Olympic mascots

Olympic mascot represents the quintessence of what competition organizers would like to convey to fans of the Olympic movement. Every mascot of the Olympics is a certain symbol of a particular city. And one of his appointments is to tell about the cultural and historical significance of the region where the Games will take place. Ideas of a future Olympics should also be seen in the proposed character.

Typically, images of animals specific to the region or the country as a whole are used as an Olympic mascot. For example, the symbol of the 80th Moscow Olympics was a famous bear. After all, it is with this animal abroad that Russia often correlates. Also, the bear – the animal is strong and in certain situations even nimble. Namely such and athletes who fight for the world championship have to be.

Fictional heroes can also act as symbols of the Olympics. For example, the Atlanta Summer Olympics represented the computer-generated fictional character Izzy. It turned out so fantastic that the organisers themselves had difficulty determining who it was. The character’s name reflects this, so how did it come as a result of the shortening of the English phrase What is it? Izzy looked like a man with eyes in which stars burn, wide-mouthed, high-sticking eyebrows, in funny boots and gloves. In addition, this character was provided with a tail on which the Olympic rings were put. Although it turned out to be highly unusual and memorable, it was called the most failed mascot in the history of the Olympic movement.

A number of mascots were presented not by one character, but by several at once. So, for example, a pair of identical characters were used at the XV Olympic Games in 1988 in Calgary – it was two polar bears Heidi and Howdy. A pair of folk dolls Haakon and Christine were symbols of the Lillehammer Games in 1994. Another pair represented the 2004 Athens Olympics – these were the antique Phivos dolls. The 18th Nagano Olympics were represented by four multicolored co-ordinates. The remaining Games stood out with a variety of characters with a huge number of characters. So, for example, the mascots of the Sydney Games were kookabarra, platypus and yechidna animals. Salk Lake City was represented by hare, coyote and bear. In Turin, guests of the Olympics were greeted by the Niv snowball and the Gliz ice cube. The Winter Olympics in Vancouver was held under the banner of sea bear, bigfoot and mythological character. Against this background especially stood out Beijing 2008, which presented as the mascot sports competition at once 5 creatures: fish, panda, Tibetan antelope, swallow and Olympic light. They were all depicted in typical anime style.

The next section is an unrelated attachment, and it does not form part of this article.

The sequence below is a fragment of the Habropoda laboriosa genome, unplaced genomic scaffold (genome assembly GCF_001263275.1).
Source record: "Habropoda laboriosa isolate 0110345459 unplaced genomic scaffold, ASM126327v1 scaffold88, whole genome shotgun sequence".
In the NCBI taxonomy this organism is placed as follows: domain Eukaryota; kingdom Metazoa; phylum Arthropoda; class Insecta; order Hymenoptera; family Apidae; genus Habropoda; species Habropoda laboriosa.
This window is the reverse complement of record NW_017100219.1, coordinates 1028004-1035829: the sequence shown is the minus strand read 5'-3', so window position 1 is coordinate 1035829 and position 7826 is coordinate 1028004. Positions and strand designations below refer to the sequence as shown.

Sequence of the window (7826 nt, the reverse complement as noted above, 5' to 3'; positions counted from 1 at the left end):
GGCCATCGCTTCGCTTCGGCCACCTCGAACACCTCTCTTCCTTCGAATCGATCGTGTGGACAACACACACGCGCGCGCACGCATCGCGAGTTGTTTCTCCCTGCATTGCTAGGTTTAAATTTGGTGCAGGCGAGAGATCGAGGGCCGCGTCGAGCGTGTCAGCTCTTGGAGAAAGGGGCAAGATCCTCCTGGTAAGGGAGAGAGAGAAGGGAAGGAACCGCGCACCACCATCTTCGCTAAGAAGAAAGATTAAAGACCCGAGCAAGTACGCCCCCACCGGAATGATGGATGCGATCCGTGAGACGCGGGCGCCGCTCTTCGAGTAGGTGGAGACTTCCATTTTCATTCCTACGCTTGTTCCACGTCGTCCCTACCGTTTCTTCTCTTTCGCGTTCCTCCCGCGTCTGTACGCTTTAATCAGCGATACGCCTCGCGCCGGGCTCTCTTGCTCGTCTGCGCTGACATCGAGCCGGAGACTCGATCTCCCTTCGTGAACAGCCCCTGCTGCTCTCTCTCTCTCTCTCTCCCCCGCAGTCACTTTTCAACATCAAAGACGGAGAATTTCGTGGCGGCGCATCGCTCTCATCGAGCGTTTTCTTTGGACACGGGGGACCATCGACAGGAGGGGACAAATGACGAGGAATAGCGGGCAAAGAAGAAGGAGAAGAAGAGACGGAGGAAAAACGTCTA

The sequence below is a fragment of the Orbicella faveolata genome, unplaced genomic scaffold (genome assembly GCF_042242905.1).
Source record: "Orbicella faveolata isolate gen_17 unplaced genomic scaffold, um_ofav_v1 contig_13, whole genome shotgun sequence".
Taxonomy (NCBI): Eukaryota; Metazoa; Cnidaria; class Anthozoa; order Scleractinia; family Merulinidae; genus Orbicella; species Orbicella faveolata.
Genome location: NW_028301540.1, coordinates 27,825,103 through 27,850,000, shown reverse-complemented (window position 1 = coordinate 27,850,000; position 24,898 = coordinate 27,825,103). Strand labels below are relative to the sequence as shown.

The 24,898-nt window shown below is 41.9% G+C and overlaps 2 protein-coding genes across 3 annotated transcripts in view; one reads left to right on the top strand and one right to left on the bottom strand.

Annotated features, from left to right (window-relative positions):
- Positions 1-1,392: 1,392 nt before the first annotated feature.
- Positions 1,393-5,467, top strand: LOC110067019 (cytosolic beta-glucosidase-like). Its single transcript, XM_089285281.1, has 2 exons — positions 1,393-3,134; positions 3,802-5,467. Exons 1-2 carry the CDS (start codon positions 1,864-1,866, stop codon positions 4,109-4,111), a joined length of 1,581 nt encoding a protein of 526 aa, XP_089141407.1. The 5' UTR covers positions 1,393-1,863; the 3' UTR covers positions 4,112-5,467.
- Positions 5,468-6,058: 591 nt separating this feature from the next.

The mascots of the Olympics are practically live objects. Each of them even has their own name. So, for example, the famous Olympic bear was named Mikhail Potapych Toptygin.

As the mascots of the Olympics were dogs, beavers, eagles, seals, tigers, raccoons, wolves and other representatives of the animal world. Each idea is sent to the IOC selection committee, which examines the compliance of the stated layout with the requirements of a particular competition. Then at a special meeting of the commission one of them is approved and patented, thus becoming not only the mascot of the Olympic Games, but also quite successful trademark. According to research, people have a lot more trust in a product if its label features an Olympic mascot.

Leave a Comment